Measurement, Learning and Evaluation for Maternal and Newborn Health: Perspectives From IDEAS
“Have you ever been surprised when you get to the maternal and newborn sector and you find that you don’t really have any field based, sanctioned, global guidance on measurement?”
It was with this pointed fact that John Grove, Deputy Director for Evidence and Policy at the Bill & Melinda Gates Foundation (BMGF) opened the satellite session organized by the IDEAS project at the Fourth Global Symposium on Health Systems Research in November 2016.
IDEAS, a project based at the London School of Hygiene & Tropical Medicine, aims to improve the health and survival of mothers and babies by generating evidence to inform maternal and newborn health policy and practice. In collaboration with partners in Nigeria, Ethiopia and India, the IDEAS team focus on actionable measurement for change and take an independent evaluation approach to answer a series of questions about the BMGF’s Maternal and Newborn Health Strategy. The packed satellite session titled “Measurement, learning and evaluation for maternal and newborn health” provided an opportunity for the IDEAS team to share their key findings and highlight the importance of learning for maternal and newborn health innovation.
Describing the intervention
IDEAS’ Krystyna Makowiecka started the session with the simple assertion that the first step in actionable measurement is describing the intervention, a process called “characterization.” Krystyna summarized IDEAS’ experience with characterization in Northeastern Nigeria. She emphasized the need for researchers, project implementers, funders and policymakers to be clear and purposeful in describing the intended outcomes of an intervention and what change is expected to occur.
Understanding the mechanisms
Building on Krystyna’s analysis, IDEAS’ Tanya Marchant turned everyone’s attention to the magnitude and mechanisms of change. When measuring change in targeted outcomes, understanding why changes did or did not occur is essential.
Take the example of postnatal care in Ethiopia: Frequent high quality contacts between families and frontline workers are critical to ensuring that every woman and every child receive the interventions they need, and between 2012 and 2015 some positive changes were observed. Yet the demand for high quality services was not satisfied equally across the continuum of care from pregnancy through the postpartum period. Exploring the mechanisms of change revealed issues around equity, motivation and social norms as key barriers.
“System ready” scale-up
The second half of the session focused on how to scale-up successful maternal and newborn health innovations. Neil Spicer’s presentation focused on how and why scale-up happens. He outlined a set of six critical actions for donors and implementers in scaling-up maternal and newborn innovations.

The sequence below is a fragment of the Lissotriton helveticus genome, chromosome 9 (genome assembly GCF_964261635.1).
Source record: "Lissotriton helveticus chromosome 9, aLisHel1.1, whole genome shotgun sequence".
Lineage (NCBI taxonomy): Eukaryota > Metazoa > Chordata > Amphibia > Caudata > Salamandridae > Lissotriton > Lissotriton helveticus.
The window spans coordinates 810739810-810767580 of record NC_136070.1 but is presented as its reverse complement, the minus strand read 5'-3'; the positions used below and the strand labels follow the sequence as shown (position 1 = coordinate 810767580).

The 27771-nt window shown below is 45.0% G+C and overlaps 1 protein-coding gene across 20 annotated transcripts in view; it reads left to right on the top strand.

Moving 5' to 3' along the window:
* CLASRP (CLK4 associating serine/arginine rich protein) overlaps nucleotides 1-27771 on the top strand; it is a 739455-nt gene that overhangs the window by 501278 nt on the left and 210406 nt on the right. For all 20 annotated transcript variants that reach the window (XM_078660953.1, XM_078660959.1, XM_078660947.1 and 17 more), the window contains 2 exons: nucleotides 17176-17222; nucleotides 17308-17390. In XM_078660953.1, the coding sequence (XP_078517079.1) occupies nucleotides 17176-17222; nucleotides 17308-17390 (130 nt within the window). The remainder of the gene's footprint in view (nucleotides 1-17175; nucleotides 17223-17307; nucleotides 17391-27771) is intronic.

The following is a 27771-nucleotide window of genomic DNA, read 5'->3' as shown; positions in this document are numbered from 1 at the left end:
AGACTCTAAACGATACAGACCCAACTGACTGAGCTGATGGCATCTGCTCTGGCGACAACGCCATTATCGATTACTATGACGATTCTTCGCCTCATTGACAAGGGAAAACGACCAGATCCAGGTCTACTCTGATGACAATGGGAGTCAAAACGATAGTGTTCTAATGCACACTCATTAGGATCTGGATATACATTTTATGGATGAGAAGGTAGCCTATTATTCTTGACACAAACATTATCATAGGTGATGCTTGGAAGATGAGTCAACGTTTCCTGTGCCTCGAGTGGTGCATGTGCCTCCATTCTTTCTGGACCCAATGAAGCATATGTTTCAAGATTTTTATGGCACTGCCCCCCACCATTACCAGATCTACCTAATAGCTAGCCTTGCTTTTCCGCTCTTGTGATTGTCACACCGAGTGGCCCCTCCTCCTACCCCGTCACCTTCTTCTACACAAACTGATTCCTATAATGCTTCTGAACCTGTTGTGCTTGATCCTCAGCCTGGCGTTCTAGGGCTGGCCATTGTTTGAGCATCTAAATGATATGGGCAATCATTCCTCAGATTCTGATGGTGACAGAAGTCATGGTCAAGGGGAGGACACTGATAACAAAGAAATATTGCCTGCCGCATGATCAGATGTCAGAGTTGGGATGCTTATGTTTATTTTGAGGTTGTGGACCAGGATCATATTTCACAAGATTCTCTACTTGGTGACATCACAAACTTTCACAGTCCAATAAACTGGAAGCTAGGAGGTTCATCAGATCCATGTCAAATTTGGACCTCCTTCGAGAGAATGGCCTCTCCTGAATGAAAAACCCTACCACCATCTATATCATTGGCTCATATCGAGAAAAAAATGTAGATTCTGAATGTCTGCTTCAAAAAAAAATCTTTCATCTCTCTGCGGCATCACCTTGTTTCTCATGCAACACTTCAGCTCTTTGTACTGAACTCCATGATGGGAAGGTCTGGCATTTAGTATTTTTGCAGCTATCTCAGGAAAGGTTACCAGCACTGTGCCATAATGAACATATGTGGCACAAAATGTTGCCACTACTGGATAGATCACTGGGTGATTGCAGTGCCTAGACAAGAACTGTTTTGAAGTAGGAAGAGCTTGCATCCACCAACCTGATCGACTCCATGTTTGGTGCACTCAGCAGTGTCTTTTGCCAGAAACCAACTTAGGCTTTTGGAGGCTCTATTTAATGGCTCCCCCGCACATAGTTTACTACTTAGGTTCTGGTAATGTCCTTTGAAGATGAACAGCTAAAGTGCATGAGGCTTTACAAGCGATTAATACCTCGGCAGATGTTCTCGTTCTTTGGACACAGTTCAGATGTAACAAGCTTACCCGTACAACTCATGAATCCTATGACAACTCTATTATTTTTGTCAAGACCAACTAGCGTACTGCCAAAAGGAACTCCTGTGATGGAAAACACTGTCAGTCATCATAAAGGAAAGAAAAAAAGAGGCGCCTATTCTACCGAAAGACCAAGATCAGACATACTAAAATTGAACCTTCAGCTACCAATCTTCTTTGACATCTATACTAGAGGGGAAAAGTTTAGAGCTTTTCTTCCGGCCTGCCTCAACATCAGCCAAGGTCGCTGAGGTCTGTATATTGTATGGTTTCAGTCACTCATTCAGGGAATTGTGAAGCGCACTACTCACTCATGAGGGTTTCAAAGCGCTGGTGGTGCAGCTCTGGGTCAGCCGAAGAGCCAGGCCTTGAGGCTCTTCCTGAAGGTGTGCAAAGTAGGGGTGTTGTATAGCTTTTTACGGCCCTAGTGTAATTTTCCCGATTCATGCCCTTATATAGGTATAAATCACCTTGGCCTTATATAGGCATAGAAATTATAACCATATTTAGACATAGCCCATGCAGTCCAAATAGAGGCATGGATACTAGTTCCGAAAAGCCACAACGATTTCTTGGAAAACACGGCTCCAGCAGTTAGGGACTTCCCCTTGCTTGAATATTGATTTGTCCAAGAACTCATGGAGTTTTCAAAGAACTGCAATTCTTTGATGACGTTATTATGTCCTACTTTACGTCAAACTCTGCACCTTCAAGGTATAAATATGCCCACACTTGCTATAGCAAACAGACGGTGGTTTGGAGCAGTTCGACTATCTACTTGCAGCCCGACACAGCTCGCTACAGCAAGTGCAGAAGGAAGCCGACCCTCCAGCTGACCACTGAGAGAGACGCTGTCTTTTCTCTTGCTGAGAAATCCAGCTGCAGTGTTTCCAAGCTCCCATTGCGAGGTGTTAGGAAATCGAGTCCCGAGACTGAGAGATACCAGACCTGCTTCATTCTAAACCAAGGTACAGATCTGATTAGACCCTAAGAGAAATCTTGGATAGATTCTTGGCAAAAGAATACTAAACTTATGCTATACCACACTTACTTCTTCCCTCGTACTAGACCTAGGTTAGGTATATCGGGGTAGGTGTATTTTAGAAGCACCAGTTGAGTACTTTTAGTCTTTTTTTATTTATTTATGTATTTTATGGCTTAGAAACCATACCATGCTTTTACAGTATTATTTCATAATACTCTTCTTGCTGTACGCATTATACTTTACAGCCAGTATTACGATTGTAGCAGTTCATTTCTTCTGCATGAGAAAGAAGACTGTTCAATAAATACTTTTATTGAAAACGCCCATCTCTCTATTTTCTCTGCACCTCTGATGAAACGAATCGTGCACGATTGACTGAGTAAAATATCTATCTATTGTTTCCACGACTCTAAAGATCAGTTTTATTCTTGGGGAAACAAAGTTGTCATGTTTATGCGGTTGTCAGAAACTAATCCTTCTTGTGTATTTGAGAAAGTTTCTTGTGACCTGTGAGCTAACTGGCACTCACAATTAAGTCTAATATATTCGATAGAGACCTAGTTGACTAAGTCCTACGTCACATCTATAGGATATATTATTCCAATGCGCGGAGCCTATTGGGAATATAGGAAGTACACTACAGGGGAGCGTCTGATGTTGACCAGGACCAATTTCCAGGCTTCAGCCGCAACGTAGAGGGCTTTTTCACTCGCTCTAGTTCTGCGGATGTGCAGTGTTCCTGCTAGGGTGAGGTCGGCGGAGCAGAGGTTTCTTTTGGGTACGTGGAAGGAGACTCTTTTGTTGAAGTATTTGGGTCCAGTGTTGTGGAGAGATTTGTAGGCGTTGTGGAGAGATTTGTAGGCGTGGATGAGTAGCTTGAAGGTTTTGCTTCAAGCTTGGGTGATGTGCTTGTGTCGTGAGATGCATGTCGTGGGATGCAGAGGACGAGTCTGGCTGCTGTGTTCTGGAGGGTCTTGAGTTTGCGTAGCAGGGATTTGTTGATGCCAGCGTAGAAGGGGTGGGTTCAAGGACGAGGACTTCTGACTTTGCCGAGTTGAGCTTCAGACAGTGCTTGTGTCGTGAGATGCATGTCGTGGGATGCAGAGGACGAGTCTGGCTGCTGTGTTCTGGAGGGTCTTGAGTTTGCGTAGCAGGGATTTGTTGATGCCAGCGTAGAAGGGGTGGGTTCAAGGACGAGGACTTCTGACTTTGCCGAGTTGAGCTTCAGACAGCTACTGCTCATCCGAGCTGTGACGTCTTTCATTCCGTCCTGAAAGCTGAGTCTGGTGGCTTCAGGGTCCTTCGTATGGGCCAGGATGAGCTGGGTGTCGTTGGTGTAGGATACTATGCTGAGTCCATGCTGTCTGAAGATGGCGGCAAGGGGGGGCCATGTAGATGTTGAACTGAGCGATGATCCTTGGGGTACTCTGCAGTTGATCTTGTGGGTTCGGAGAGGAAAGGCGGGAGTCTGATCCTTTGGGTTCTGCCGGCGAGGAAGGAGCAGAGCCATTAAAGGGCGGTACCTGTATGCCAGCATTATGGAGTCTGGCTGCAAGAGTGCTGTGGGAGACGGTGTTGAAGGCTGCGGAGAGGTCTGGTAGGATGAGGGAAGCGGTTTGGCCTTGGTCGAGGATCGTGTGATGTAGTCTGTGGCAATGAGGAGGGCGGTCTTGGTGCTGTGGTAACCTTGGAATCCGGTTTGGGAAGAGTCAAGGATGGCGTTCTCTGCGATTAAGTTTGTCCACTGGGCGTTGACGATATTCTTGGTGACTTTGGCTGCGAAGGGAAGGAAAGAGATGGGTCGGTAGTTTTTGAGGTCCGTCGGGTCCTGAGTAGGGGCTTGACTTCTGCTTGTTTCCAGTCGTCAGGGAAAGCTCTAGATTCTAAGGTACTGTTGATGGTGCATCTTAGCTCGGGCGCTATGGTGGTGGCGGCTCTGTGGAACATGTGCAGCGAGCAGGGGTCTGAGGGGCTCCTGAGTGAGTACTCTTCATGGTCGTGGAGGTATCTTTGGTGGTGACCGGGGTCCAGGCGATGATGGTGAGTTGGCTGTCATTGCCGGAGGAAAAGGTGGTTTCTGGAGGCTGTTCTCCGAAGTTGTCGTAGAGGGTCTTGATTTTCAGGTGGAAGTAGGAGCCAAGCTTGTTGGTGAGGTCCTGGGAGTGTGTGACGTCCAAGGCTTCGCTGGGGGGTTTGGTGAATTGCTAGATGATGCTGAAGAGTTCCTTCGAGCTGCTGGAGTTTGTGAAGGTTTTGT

Six critical actions for implementers include:
– Building a strong evidence base
– Backing well-connected advocates and government personalities
– Being prepared, responsive and flexible
– Supporting transition
– Aligning to principles of aid effectiveness
– Designing innovations that are scalable
Six critical actions for donors include:
– Supporting implementers to build a strong evidence base
– Allowing flexibility
– Incentivizing scale-up
– Supporting continuity and transition to the scale-up
– Embracing government-led donor coordination platforms
– Actively fostering country ownership and harmonization
Neil closed with a quote from a recent qualitative study published by IDEAS that reinforced the key message that scale-up is “an art, not a science”:
“The policy breakthrough is never the data, the findings themselves… it’s the trust, the relevance, it’s being at the table, being able to show you support implementation… you also need the right time. You cannot push a policy breakthrough when the system is not ready.”
Interaction, coordination, capacity, data and decisions
Carrying forward the discussion on scale-up, the final IDEAS presentation from Bilal Avan highlighted the centrality of health systems readiness and responsiveness. In practice, this means using local evidence for effective decision-making at the district level. Thus, understanding local context and having access to local data is critical.
Bilal outlined an exciting new approach currently being piloted in West Bengal, India: The Data-Informed Platform for Health (DIPH). This platform attempts to enhance the interactions among district level health personnel, link databases and build capacity to strengthen coordinated decision-making and planning.
The importance of learning
Closing the session, John Grove reminded the audience that the “soft” methods of evaluation—i.e. analyzing the political economy of how services are delivered at the district level and documenting anecdotal evidence about the current context—is just as important as monitoring progress through data, graphs and spreadsheets. In other words, the learning from implementation and evaluation is just as vital as the monitoring itself.
All of these presentations will be uploaded to IDEAS TV shortly.
Learn more about IDEAS and access additional resources.
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